Biomedical Science Day: Insights into the careers of Locum Biomedical Scientists

By Aimee Hughes . 06/06/2024 · 5 Minute read

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What motivated you to pursue a career as an agency Biomedical Scientist?

J: My main reason to start a career as a locum was being able to progress within the Health and Care professions. I was a Band 5 Biomedical Scientist at the time and I was told I needed to complete the specialist portfolio if I wanted to progress to Band 6.

The lab I worked at full time could not provide the means, training, staff, or time to do it. If I continued there, I would have been stuck in my career. I decided to become a Biomedical Scientist locum, and straight away, I started working as a Band 6 but with a higher salary than before.

Working as a locum has given me valuable experience that I wouldn't have gained as a full-time staff member. Learning about different sciences and methods expands your knowledge and helps you better understand how things work.

A: As a registered member of the Health and Care Professions Council (HCPC), working as a locum has significantly contributed to my personal and professional growth, exposing me to a wide range of practices and methodologies across different laboratories.

What advice would you give other Biomedical Scientists working or looking to work through an agency? 

J: If I had to choose just one thing to give some advice to anyone interested in becoming a locum BMS, it would be professionalism. Maintaining a professional demeanour helps navigate through the complexities of locum work. This ensures I stay updated on the latest practices in diagnoses and treatment.

Listen to what everyone you work with has to say and learn from all the experiences you possibly can. 

A: My advice to other Biomedical Scientists looking to work through an agency is to be flexible, respectful, and accepting of new colleagues. Many people have varying opinions of locums, but showing the value of our contributions is essential. Accepting short-term assignments and adapting quickly can lead to more job opportunities.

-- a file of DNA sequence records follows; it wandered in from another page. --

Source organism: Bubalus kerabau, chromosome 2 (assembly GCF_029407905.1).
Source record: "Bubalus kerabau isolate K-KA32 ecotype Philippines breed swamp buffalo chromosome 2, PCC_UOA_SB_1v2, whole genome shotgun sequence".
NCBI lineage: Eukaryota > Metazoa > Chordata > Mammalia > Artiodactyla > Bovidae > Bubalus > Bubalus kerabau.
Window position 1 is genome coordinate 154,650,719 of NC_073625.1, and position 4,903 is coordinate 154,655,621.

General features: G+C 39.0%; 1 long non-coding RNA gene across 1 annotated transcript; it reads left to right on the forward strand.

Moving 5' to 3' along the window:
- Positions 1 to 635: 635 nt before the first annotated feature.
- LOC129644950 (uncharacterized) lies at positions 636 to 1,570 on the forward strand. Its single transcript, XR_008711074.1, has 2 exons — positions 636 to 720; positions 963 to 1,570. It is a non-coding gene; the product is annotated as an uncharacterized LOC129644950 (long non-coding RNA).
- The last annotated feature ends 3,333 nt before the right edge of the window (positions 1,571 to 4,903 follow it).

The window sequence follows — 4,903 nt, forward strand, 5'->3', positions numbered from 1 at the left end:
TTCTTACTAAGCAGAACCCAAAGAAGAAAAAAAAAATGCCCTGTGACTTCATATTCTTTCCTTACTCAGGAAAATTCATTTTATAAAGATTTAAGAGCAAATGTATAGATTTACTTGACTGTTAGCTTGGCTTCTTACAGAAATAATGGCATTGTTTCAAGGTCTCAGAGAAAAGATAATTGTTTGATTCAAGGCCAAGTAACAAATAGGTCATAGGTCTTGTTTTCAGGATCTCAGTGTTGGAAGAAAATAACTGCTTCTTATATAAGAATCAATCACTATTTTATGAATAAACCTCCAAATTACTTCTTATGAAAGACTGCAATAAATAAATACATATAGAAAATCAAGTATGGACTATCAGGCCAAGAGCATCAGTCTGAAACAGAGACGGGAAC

Based on your experiences, what are the most significant challenges you face as a Biomedical Scientist today? 

J: The most significant challenges include physical and mental exhaustion due to long hours and frequent night shifts, especially when managing critical services like blood transfusions on my own. Knowing my limits is key, but as a locum, I have as balanced a rota as possible, which helps me manage these demands.

A: There are a myriad of challenges that face a locum Biomedical Scientist such as uncertainty in areas with new equipment or procedures.

Asking questions and learning from other experienced healthcare professionals is crucial when you’re in a new area and necessary to work as part of a successful team. 

How has working with Your World Healthcare enhanced your ability to choose roles or placements? 

J: I believe flexibility is a standout feature of being a locum. There are plenty of positions all over the country, which means you can mostly work wherever you want and for however long you want.

As for opportunities to progress, this flexibility has opened doors to permanent positions at higher bands, highlighting the advantage of varied experiences and higher pay rates. If I had stayed as a permanent BMS where I started, I wouldn't have the same opportunities. However, I still work as a locum as there are more benefits this way, and it fits my needs and expectations. It also suits my personality and way of working. 

A: Agency work has kept me updated with the latest developments in Biomedical Science. I have had a really good experience with Tom Jackson, who has helped me secure placements that enhance my expertise and exposure.

Could you share an example of a project or task you have undertaken through YWHC that significantly impacted your professional growth or the field itself? 

J: I have participated in two different hospitals in the switch from one type of analyser to another, which meant a total change of the lab layout. It is a massive change and requires a huge effort and dedication from all the members of staff from top to bottom to make it possible.

I was very involved from the beginning to the end of this switch, and that has impacted me as a professional. It highlighted the impact of collaborative effort and innovation in healthcare science.

A: I have worked with Your World in the past, and more recently, I have returned to work with them and have been doing so for the last eight months. My placements in remote locations have been particularly formative, requiring me to integrate quickly into smaller teams and adapt my problem-solving skills. These experiences have enhanced my capabilities and underscored the importance of versatility in healthcare settings.

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